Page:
Historic Landmarks Foundation of Indiana and Commercial Real Estate and Residential Real Estate and Kite Realty Group and Historic Preservation and Architecture/Design and Real Estate & Retail

Indiana Landmarks still trying to save pre-Civil War home

August 14, 2012

Indiana Landmarks is making another push to save an 1850 house on the city’s northwest side that is threatened by development.

The Cotton-Ropkey House, at 79th Street and Marsh Road just west of Interstate 465, sits on 95 acres that Kite Realty Group bought in 2004. Five years later, facing a tepid development climate, Kite agreed to let Landmarks search for a buyer. Kite would sell the house for $1 if the buyer would agree to move it to another site.

So far, Landmarks has come up empty in its search, but the preservation group has renewed the effort, publicizing the plight of the house in its recent newsletter. “The house enjoyed a brief reprieve when development plans for the property stalled,” the newsletter said. “But now the redevelopment of the site is gearing up and the Italianate-style house is in grave danger.”

REW_Cotton_Ropkey_HouseThe home sits on a 95-acre site on 79th Street that developer Kite Realty Group bought in 2004. (Photo courtesy Indiana Landmarks)

Chad Lethig, Indianapolis preservation coordinator for Indiana Landmarks, says the house, which is one of the oldest structures in Marion County, could be moved for about $35,000. The problem is there aren’t many places to move it.

To the east is I-465, which the house couldn’t cross, and within a mile of the site to the west and south there are topography issues that would make moving it all but impossible, Lethig said. He said the house could be moved north, over land, to 86th Street if the move happened when the ground is frozen—or very dry, as it is now.

The most likely site is a three-quarter-acre parcel facing 79th Street that is roughly 1,000 feet to the west in the Normandy Farms subdivision. Lethig said the land could be purchased for between $65,000 and $85,000.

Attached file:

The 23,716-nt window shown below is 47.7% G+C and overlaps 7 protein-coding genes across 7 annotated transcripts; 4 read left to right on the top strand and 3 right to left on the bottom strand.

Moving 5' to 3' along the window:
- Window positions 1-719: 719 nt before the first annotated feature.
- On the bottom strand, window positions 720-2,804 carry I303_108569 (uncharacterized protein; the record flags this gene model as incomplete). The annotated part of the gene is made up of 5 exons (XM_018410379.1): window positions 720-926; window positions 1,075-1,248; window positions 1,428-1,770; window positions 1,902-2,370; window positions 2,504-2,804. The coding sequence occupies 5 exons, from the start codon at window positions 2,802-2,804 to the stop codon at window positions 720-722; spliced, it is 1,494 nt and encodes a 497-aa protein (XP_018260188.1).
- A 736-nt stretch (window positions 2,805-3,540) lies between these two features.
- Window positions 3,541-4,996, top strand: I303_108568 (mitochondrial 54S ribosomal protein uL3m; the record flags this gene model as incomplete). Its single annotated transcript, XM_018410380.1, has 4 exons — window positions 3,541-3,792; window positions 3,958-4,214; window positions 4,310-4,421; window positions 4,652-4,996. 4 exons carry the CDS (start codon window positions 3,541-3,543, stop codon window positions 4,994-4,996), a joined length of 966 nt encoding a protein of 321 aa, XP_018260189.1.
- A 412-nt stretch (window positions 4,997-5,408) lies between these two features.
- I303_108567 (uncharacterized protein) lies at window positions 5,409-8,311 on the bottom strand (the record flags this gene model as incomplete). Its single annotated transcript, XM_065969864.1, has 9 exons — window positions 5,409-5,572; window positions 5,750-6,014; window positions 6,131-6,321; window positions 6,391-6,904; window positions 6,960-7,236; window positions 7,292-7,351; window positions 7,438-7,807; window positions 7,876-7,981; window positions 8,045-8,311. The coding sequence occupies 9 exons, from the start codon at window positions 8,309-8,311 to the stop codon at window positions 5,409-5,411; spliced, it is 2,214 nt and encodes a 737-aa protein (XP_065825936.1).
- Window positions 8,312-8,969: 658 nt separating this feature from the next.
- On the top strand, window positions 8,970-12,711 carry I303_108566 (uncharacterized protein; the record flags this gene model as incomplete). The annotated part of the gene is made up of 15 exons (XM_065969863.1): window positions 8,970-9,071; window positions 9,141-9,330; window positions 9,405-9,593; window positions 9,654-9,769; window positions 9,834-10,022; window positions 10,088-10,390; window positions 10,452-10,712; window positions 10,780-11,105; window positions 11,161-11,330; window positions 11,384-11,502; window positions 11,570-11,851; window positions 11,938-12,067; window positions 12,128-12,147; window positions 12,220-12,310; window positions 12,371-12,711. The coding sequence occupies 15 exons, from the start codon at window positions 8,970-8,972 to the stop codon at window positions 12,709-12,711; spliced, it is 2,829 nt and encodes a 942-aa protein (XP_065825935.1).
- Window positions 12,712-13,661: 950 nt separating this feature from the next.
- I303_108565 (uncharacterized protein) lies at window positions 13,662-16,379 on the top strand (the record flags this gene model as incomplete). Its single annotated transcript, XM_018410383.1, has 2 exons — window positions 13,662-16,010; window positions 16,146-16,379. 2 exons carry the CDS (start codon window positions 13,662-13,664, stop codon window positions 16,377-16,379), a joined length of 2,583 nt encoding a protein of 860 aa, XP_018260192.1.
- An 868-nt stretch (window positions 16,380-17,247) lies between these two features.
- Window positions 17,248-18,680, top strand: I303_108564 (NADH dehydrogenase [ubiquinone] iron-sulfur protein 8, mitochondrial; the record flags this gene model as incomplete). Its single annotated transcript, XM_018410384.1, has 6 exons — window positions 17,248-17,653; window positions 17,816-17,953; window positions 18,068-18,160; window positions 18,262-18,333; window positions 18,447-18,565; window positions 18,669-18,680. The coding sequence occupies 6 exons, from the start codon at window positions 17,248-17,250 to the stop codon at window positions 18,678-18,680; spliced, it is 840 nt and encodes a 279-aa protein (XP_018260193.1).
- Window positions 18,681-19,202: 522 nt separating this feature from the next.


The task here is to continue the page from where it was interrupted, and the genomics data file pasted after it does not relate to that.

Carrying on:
Depending on the buyer’s plans, the house could be moved and restored for between $185,000 and $285,000, including the land, according to Indiana Landmarks estimates.

Although the house has been added to over the years, the original house—and the part Landmarks is most keen to save—is a 2,200-square-foot, two-story structure with Greek Revival and Italianate features, including six-over-six windows, walnut floors, crown moldings, and other original details.

Sandy Weddle, a broker for F.C. Tucker Co. who is familiar with the northwest side, said the house would list for at least $300,000 after a well-executed restoration.

Lethig believes time is running out. “Our fear is the [development] market is starting to turn around. [Kite is] starting to grow a little anxious about keeping it.”

Zeff Weiss, an attorney at Ice Miller who represents the owner, said the house is threatened by theft and vandalism. But he said development is not imminent and his client hasn’t given Landmarks a deadline.

Lethig said it isn’t out of the question that Landmarks would buy and move the house, but he said the preservation group’s real estate program is “cash poor at the moment.”   

The pre-Civil War home was built by farmer John Cotton beginning in 1848 and stayed in the family until 1937, when the Ropkey family bought it. The Ropkeys sold the house in 2004.

 

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